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Jesse Jackson Jr.'s Wife Calls Congressman's Depression 'Debilitating'

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FILE - In this Oct. 16, 2011 file photo, Rep. Jesse Jackson, Jr., D-Ill., is seen during the dedication of the Martin Luther King Jr. Memorial in Washington. When Jackson disappeared on a mysterious medical leave in June 2012, it took weeks for anyone in Washington to notice. Jackson has never lived up to the high expectations on the national stage. But none of that seems to matter in his district, where he’s brought home close to $1 billion in earmarks and other funding and won every election
FILE - In this Oct. 16, 2011 file photo, Rep. Jesse Jackson, Jr., D-Ill., is seen during the dedication of the Martin Luther King Jr. Memorial in Washington. When Jackson disappeared on a mysterious medical leave in June 2012, it took weeks for anyone in Washington to notice. Jackson has never lived up to the high expectations on the national stage. But none of that seems to matter in his district, where he’s brought home close to $1 billion in earmarks and other funding and won every election

CHICAGO -- Congressman Jesse Jackson Jr. is suffering from debilitating depression and even collapsed at his home in Washington two months ago, his wife said in an interview published Saturday that revealed new details about his secretive leave of absence.

"No, no, none of that is true," she said.

The Chicago Democrat and son of civil rights leader the Rev. Jesse Jackson has been off the job for nearly eight weeks. Throughout that time, his office has released little information, and only revealed his whereabouts a week ago, when Jackson was transferred to the Mayo Clinic in Minnesota. In that announcement, Jackson's office said he was undergoing "extensive inpatient evaluation for depression and gastrointestinal issues."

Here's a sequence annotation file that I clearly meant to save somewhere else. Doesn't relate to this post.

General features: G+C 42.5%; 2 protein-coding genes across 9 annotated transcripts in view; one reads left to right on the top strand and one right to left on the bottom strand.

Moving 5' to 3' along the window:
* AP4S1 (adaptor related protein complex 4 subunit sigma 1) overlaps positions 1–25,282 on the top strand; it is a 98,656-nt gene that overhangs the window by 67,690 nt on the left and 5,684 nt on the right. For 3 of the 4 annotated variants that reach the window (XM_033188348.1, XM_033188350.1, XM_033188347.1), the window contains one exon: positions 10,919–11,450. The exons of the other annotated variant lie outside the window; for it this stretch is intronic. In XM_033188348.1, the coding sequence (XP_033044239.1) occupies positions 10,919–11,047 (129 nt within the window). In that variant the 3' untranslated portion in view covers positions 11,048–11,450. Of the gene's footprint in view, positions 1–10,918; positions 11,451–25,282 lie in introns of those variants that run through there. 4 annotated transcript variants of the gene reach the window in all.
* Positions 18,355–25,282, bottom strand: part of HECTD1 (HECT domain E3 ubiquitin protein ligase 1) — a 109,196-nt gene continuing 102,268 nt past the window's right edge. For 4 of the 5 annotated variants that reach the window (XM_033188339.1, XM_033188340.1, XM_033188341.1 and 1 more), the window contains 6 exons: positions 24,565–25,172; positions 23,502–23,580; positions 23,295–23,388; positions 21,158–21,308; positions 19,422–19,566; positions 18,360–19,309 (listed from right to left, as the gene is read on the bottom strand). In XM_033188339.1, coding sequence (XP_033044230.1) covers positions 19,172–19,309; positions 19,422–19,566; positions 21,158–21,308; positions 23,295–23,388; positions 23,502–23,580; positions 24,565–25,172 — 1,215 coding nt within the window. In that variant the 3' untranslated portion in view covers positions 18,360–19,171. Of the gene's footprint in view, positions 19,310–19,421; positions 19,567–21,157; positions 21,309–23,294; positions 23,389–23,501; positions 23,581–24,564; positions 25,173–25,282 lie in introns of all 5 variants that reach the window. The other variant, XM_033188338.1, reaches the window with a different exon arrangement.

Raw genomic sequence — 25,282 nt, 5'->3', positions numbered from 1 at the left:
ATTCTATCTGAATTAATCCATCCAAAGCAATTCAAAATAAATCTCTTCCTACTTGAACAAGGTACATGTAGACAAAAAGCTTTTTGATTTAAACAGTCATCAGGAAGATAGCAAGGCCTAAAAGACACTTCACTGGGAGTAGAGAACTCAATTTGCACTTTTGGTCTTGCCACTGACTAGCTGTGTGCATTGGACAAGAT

Sandi Jackson said her husband collapsed at their home in Washington on June 10 while she was in Chicago.

"His collapse was D-Day for us," she told Sun-Times columnist Michael Sneed, adding that her husband had become "completely debilitated by depression."

The congressman's father and his brother Yusef took him to George Washington hospital, she said.

"He called and told me not to worry, but it was obvious he was suffering from a form of depression," Mrs. Jackson said. "So Yusef took him at my suggestion to the Sierra Tucson Treatment Center in Arizona, where they specialize in mental health."

She said it was there that a question arose about whether the depression could be "due to a lack of nutrients" and linked to a 2004 procedure he underwent to help him lose weight.

Doctors at the Mayo Clinic in Rochester, Minn., are considering that possibility, she said.

"They are now trying to find out if his depression, which has not yet been diagnosed as a bipolar disorder, is connected to the weight-loss surgery. We don't know," she said. "Jesse is now gaining weight and eating and feeling better in that sense, but he is still very depressed."

The timing of Jackson's medical leave has raised questions, in part because Jackson is facing an ethics investigation in the U.S. House connected to imprisoned former Illinois Gov. Rod Blagojevich. The House Ethics Committee is investigating allegations that Jackson was involved in discussions about raising money for Blagojevich's campaign in exchange for the then-governor appointing him to President Barack Obama's vacated U.S. Senate seat.

Jackson was not charged and has repeatedly denied wrongdoing.

Days before Jackson's office announced his leave, a fundraiser and family friend also involved in the probe, Raghuveer Nayak, was arrested and charged with unrelated medical fraud charges.

But Mrs. Jackson said her husband's family and staff had already decided to impose a news blackout at the start of his treatment "to enable him to heal," and she said her husband isn't aware of Nayak's arrest.

"He doesn't know anything about the indictment," she said.

Sandi Jackson could not say when her husband might return to work.

"I fully expect him to return to work, but not a day before the doctor says it's OK. That's the word we are waiting for," she said.

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